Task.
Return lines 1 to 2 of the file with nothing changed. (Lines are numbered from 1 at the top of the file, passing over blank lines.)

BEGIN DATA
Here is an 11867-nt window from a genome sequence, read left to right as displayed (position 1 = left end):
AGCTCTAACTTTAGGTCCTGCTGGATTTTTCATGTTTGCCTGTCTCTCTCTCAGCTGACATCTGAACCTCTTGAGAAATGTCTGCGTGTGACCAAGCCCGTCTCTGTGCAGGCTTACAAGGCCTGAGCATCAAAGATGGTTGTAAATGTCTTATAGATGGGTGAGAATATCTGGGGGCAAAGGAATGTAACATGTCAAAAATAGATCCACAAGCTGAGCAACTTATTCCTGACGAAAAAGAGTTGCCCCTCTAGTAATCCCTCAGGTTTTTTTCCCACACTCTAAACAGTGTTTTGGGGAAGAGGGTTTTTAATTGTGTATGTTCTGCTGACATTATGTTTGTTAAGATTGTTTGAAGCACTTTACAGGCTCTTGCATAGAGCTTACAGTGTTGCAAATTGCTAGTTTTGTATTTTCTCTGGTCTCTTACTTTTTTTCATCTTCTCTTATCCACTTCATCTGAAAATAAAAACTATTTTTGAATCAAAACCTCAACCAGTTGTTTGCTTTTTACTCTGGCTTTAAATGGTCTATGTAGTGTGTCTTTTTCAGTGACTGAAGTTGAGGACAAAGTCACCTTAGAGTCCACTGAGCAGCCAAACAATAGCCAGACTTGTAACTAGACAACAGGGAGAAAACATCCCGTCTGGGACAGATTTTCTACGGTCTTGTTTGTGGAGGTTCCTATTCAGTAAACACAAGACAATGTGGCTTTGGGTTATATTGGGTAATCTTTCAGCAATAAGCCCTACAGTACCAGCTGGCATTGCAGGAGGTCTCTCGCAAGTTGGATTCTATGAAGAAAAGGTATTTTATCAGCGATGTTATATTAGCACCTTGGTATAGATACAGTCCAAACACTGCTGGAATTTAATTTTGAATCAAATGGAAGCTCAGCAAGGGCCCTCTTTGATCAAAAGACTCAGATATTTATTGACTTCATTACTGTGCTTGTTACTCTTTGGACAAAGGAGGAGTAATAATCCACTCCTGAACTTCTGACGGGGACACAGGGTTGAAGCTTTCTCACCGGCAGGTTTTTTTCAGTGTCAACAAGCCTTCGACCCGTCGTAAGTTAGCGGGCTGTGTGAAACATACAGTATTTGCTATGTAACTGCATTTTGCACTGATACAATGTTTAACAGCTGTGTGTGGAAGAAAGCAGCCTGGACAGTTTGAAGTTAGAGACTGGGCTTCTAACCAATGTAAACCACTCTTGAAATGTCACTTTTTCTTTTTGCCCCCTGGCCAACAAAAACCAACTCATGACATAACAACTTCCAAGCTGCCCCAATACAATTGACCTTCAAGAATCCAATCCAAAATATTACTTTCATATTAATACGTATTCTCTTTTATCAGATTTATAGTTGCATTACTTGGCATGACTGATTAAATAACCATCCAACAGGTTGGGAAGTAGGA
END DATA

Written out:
Here is an 11867-nt window from a genome sequence, read left to right as displayed (position 1 = left end):
AGCTCTAACTTTAGGTCCTGCTGGATTTTTCATGTTTGCCTGTCTCTCTCTCAGCTGACATCTGAACCTCTTGAGAAATGTCTGCGTGTGACCAAGCCCGTCTCTGTGCAGGCTTACAAGGCCTGAGCATCAAAGATGGTTGTAAATGTCTTATAGATGGGTGAGAATATCTGGGGGCAAAGGAATGTAACATGTCAAAAATAGATCCACAAGCTGAGCAACTTATTCCTGACGAAAAAGAGTTGCCCCTCTAGTAATCCCTCAGGTTTTTTTCCCACACTCTAAACAGTGTTTTGGGGAAGAGGGTTTTTAATTGTGTATGTTCTGCTGACATTATGTTTGTTAAGATTGTTTGAAGCACTTTACAGGCTCTTGCATAGAGCTTACAGTGTTGCAAATTGCTAGTTTTGTATTTTCTCTGGTCTCTTACTTTTTTTCATCTTCTCTTATCCACTTCATCTGAAAATAAAAACTATTTTTGAATCAAAACCTCAACCAGTTGTTTGCTTTTTACTCTGGCTTTAAATGGTCTATGTAGTGTGTCTTTTTCAGTGACTGAAGTTGAGGACAAAGTCACCTTAGAGTCCACTGAGCAGCCAAACAATAGCCAGACTTGTAACTAGACAACAGGGAGAAAACATCCCGTCTGGGACAGATTTTCTACGGTCTTGTTTGTGGAGGTTCCTATTCAGTAAACACAAGACAATGTGGCTTTGGGTTATATTGGGTAATCTTTCAGCAATAAGCCCTACAGTACCAGCTGGCATTGCAGGAGGTCTCTCGCAAGTTGGATTCTATGAAGAAAAGGTATTTTATCAGCGATGTTATATTAGCACCTTGGTATAGATACAGTCCAAACACTGCTGGAATTTAATTTTGAATCAAATGGAAGCTCAGCAAGGGCCCTCTTTGATCAAAAGACTCAGATATTTATTGACTTCATTACTGTGCTTGTTACTCTTTGGACAAAGGAGGAGTAATAATCCACTCCTGAACTTCTGACGGGGACACAGGGTTGAAGCTTTCTCACCGGCAGGTTTTTTTCAGTGTCAACAAGCCTTCGACCCGTCGTAAGTTAGCGGGCTGTGTGAAACATACAGTATTTGCTATGTAACTGCATTTTGCACTGATACAATGTTTAACAGCTGTGTGTGGAAGAAAGCAGCCTGGACAGTTTGAAGTTAGAGACTGGGCTTCTAACCAATGTAAACCACTCTTGAAATGTCACTTTTTCTTTTTGCCCCCTGGCCAACAAAAACCAACTCATGACATAACAACTTCCAAGCTGCCCCAATACAATTGACCTTCAAGAATCCAATCCAAAATATTACTTTCATATTAATACGTATTCTCTTTTATCAGATTTATAGTTGCATTACTTGGCATGACTGATTAAATAACCATCCAACAGGTTGGGAAGTAGGA